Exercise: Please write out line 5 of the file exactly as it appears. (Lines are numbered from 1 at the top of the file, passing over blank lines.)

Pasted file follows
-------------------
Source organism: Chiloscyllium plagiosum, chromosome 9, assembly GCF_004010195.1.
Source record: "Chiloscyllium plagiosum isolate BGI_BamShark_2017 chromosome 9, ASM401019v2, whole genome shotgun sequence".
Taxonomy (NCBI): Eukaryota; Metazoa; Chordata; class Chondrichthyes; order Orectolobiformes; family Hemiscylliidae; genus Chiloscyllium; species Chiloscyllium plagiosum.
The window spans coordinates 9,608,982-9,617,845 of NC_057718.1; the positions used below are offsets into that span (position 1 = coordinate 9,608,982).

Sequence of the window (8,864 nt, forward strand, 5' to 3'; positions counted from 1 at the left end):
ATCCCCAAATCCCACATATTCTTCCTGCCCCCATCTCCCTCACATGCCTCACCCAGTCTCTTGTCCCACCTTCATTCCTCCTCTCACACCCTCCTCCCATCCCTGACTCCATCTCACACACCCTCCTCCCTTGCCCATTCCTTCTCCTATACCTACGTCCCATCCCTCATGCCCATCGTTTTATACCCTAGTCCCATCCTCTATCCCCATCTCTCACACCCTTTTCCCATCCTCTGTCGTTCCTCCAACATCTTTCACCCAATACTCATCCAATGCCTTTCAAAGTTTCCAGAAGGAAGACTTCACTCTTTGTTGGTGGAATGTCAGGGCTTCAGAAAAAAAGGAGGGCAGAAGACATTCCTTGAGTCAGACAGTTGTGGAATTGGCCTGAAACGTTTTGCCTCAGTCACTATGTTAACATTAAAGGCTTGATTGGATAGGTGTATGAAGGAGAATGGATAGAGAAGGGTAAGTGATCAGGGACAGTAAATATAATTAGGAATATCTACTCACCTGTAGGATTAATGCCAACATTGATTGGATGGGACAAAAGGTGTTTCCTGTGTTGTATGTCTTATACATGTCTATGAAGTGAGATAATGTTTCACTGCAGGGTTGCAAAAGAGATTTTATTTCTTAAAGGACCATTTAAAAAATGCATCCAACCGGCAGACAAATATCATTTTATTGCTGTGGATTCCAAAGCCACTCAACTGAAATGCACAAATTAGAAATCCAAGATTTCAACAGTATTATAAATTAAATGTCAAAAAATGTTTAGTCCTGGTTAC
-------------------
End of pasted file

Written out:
Sequence of the window (8,864 nt, forward strand, 5' to 3'; positions counted from 1 at the left end):